- Author: Lynn Wunderlich
Mike McGee grows Christmas trees in El Dorado county and has been using stump culture on his 19 acre Choose n' Cut Farm for 36 years. According to Mike, stump culture reduces the time to harvest for a White Fir from 8-10 years to 5-7 years. One stump can provide as many as eight harvested trees.
If you want a Christmas tree from McGee Tree Farm, you'd better plan on getting it early. Located at 3,000 feet elevation
For those of you who think growing Christmas trees is as easy as planting a few conifers and forgetting about them, beware. Christmas tree production and stump culture takes work to produce a good looking tree. The cut, number of nurse branches, and selection of final tree sprout all affect the resulting success and tree quality. McGee goes back to each harvested stump in January and recuts the stump using a sharp saw to produce a clean cut. He then paints the stump using a 4 inch roller and an elastomeric coating, which is dense and will stretch. The coating helps to prevent the stump from rotting until the tree's nature sap overgrows it, sealing the stump.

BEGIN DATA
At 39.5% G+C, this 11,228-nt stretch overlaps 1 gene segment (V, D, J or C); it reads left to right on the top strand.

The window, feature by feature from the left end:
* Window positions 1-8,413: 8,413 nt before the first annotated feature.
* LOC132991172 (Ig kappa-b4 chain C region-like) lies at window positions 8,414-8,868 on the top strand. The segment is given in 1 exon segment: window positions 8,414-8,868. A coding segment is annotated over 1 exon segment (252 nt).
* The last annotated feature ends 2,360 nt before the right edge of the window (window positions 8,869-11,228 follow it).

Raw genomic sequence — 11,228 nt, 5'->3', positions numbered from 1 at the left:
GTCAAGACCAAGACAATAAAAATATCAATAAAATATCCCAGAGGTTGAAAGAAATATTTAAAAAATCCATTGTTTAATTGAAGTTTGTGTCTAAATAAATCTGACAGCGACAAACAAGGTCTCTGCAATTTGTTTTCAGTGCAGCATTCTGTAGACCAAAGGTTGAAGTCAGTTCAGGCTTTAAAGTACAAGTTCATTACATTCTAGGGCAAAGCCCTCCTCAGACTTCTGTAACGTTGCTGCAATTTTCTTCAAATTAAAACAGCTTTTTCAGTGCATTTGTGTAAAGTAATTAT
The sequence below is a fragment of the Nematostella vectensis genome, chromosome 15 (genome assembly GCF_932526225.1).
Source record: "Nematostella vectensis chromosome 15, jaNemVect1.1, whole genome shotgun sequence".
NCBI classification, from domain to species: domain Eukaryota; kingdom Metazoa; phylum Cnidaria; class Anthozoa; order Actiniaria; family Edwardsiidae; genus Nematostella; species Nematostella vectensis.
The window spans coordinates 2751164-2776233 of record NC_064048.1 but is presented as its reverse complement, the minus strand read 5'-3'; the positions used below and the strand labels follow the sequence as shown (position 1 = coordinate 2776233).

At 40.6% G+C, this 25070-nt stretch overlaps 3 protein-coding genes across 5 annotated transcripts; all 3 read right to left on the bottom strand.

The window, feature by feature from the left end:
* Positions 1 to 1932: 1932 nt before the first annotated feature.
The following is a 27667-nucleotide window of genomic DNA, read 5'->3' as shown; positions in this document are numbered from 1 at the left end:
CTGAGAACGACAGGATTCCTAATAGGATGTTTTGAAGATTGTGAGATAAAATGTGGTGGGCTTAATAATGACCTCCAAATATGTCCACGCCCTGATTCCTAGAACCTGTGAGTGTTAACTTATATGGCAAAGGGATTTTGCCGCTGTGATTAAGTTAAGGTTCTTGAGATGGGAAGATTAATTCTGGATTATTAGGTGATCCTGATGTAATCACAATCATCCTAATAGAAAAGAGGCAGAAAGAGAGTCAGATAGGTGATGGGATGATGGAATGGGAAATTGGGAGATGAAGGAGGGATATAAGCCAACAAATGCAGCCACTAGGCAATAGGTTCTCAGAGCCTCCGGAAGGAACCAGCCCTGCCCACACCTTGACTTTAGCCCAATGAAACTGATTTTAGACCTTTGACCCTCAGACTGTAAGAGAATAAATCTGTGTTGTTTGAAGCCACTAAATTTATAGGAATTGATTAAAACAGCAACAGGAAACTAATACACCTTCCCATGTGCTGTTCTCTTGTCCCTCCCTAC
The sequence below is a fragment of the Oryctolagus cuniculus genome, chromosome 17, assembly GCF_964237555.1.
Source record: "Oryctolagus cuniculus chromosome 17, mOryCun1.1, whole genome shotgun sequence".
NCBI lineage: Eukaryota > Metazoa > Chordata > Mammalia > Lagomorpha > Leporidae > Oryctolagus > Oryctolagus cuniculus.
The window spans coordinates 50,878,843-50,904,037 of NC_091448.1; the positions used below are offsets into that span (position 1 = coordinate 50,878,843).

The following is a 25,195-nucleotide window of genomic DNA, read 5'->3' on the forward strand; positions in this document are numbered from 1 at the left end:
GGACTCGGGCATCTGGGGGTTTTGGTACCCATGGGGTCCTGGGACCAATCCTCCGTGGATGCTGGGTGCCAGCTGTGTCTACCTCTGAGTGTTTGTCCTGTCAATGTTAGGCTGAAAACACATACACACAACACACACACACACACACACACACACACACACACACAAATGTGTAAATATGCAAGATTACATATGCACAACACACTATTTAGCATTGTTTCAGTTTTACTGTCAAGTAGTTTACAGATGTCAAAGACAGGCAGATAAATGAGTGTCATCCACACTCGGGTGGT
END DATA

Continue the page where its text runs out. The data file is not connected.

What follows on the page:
The bigger the tree stump, the more nurse branches that are left. Typically this means leaving 10-12 branches around a white fir. New trees will grow up from either a nurse branch limb that turns up-not desirable due to the bend in the bottom- or a new sprout which will grow straighter, and is therefore more desirable than a tree grown from a turned up limb. The limbs fold up and shade the cut stump, nature's way of protecting the cuts that heal better when they have shade.
“Every tree is a perfect tree”, McGee once told me, who actively grooms his trees to keep the farm looking neat. Stump culture work is best done during the dormant season when branches are still pliable and green, before the summer heat. In this way, cut branches are easy to pick up off the ground by hand, before they are dried out and too prickly to handle.
“On my farm, everything is an experiment”, McGee told me. “Growers have to try it and find out for themselves. Maybe what works for me won't work the same for them.” Opening a week early this year to thin out the crowds during Covid-19, the full parking lot at McGee Tree Farm tells me this experiment is working just fine.